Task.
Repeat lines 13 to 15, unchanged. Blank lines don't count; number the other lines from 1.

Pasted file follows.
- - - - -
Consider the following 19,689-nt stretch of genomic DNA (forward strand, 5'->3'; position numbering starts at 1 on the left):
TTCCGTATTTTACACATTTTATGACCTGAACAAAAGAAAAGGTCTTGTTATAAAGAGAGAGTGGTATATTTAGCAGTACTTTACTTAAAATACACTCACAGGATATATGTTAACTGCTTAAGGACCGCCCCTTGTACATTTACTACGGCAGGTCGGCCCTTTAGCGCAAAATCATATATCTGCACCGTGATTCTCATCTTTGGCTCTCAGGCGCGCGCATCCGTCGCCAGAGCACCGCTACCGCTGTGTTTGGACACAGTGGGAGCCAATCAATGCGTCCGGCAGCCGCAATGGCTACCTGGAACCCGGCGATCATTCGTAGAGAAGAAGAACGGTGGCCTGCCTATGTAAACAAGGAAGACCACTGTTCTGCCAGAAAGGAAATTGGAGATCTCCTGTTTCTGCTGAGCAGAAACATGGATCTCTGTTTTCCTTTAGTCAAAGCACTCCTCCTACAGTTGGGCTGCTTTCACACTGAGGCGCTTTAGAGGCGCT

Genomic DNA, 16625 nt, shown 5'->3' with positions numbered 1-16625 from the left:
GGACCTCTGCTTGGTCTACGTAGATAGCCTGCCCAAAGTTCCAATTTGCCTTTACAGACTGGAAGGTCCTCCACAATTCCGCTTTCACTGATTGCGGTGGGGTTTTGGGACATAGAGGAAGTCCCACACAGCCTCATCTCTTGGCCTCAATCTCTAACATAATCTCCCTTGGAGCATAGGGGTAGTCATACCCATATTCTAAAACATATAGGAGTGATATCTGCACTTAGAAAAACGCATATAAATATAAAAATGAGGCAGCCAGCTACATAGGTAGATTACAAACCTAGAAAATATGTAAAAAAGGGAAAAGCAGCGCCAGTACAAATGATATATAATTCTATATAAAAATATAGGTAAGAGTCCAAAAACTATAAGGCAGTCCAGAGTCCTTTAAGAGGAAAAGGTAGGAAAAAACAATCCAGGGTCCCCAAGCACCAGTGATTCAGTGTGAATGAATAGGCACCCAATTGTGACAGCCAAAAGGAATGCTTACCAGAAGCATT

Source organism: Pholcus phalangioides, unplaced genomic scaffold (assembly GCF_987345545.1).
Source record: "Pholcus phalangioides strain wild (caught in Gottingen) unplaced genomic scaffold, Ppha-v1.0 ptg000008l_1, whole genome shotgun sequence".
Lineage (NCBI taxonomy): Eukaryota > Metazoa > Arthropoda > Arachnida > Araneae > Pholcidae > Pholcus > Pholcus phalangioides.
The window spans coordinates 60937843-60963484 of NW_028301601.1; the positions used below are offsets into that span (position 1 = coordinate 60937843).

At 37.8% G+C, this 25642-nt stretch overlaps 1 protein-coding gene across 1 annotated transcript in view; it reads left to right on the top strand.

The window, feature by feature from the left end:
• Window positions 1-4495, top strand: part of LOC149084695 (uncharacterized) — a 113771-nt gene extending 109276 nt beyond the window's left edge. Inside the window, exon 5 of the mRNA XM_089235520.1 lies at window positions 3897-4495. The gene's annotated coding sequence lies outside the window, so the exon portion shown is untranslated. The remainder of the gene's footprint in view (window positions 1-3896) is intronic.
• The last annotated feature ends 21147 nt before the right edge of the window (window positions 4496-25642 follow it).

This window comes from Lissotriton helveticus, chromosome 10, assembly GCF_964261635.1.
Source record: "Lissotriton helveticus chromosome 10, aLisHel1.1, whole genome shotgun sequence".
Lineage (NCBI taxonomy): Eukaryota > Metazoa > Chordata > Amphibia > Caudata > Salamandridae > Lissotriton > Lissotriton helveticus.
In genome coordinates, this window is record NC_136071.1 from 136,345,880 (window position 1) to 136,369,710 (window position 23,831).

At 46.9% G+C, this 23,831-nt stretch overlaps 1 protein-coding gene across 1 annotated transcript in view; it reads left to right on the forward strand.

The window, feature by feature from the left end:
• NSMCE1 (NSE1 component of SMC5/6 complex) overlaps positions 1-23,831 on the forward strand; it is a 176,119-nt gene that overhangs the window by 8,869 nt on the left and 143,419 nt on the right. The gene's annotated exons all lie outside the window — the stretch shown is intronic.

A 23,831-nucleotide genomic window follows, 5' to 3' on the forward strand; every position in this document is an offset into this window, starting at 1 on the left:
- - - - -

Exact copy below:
This window comes from Lissotriton helveticus, chromosome 10, assembly GCF_964261635.1.
Source record: "Lissotriton helveticus chromosome 10, aLisHel1.1, whole genome shotgun sequence".
Lineage (NCBI taxonomy): Eukaryota > Metazoa > Chordata > Amphibia > Caudata > Salamandridae > Lissotriton > Lissotriton helveticus.